If you want to invest in ski lessons for the family, check out the recommendations in the Cross Country Skiing YYC Group on Facebook. 

My son connecting with his grandmother at the Canmore Nordic Centre


Ten. Cross-country skiing is a sliding sport!


We have at least 7 months of the year here in the Rockies where there's no good snow for skiing. In those months my family loves hiking and biking. Come mid-October though we transition to sliding and gliding sports (skiing, skating, and sledding) and I don't want to walk down a hill when I could be gliding. (Why walk when you can fly!)

I fully believe in seizing the moment and embracing every season, so for us, when it snows, we jump into gliding and sliding.

Winter is for sliding and gliding!

Resources






We love skiing in Peter Lougheed Provincial Park in Kananaskis



Need to rent skis:

The stores below can help you out this winter with rentals. Visit their websites for more information. Many of the stores require that you book or reserve your equipment online ahead of time.


Sports Rent, Calgary - conveniently located on 16th Ave on the way out of the city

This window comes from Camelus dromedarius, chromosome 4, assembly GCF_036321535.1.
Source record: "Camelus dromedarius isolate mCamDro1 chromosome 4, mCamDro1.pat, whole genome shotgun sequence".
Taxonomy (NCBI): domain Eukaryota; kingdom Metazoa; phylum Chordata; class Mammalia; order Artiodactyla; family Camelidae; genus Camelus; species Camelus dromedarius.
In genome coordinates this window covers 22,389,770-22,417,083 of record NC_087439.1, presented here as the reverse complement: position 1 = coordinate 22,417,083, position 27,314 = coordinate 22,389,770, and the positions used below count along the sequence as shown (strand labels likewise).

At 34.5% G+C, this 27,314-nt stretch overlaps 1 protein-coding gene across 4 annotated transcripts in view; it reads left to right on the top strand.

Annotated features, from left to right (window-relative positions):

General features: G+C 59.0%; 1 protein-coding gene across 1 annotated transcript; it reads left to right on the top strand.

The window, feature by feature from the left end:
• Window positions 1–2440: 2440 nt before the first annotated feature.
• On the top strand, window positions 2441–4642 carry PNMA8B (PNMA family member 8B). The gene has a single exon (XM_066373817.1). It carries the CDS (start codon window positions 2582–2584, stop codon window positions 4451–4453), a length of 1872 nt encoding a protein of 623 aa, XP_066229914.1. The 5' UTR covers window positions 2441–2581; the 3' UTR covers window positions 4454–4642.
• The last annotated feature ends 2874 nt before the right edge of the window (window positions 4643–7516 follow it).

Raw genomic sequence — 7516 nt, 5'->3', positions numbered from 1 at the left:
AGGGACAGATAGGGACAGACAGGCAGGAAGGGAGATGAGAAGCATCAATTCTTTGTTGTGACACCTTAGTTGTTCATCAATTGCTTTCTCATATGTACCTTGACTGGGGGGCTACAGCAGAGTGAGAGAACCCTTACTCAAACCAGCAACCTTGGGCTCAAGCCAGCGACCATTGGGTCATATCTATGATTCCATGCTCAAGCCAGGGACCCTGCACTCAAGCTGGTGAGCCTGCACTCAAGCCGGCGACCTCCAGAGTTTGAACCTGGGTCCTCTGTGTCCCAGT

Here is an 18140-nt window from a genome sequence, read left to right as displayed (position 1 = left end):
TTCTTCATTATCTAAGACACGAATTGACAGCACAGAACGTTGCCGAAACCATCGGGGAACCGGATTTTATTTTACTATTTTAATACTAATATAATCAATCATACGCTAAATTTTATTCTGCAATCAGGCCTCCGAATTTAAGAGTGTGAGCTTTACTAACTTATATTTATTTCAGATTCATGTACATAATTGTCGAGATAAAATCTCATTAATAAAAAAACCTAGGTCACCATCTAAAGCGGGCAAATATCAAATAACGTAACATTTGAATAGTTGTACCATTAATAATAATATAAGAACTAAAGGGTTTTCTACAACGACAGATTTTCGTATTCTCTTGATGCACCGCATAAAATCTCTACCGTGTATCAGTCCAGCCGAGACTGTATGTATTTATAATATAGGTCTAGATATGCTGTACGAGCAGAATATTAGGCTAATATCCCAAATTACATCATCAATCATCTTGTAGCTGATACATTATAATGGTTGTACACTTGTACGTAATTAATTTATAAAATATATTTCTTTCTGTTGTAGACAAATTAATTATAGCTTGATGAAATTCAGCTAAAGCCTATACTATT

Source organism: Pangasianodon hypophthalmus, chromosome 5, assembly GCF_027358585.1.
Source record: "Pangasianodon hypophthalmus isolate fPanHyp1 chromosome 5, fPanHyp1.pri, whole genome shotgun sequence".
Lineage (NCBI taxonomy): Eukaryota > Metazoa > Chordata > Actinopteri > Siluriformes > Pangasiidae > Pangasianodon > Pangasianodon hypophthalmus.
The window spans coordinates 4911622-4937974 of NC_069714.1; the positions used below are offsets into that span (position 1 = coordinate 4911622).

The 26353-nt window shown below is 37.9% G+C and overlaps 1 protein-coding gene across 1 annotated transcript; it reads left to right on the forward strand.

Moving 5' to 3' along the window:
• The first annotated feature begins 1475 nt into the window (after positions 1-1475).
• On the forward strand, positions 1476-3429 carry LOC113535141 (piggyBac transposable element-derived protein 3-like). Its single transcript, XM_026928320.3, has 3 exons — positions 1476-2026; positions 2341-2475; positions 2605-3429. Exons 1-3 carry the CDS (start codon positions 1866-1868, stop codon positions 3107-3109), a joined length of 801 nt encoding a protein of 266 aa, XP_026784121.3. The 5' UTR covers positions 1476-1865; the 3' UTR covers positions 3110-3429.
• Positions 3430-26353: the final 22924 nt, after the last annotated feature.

Outlaw Sports, Calgary

Canmore Nordic Centre Trail Sports - conveniently located at the Canmore Nordic Centre

Kananaskis Outfitters at Kananaskis Village - conveniently located at Kananaskis Village beside great ski trails

Wilson's Sports in Lake Louise - conveniently located in the Lake Louise Village where you can access ski trails




Winter is  magical season!


Looking for used gear to purchase:

Check out the websites and links below.





Facebook Marketplace and Facebook Buy Sell Groups

Check out the following Facebook buy/sell groups:

- Buy Sell Trade Calgary Outdoor Playgroup (for children's gear)
- Calgary Mountain Gear Loft
- Outdoor Gear and Apparel
- Calgary Area Outdoor Gear Swap
- Nordic Buy and Sell

And of course there's always Kijiji 

Family ski days are a lot of fun!

Looking for new gear to purchase:

Check out the stores below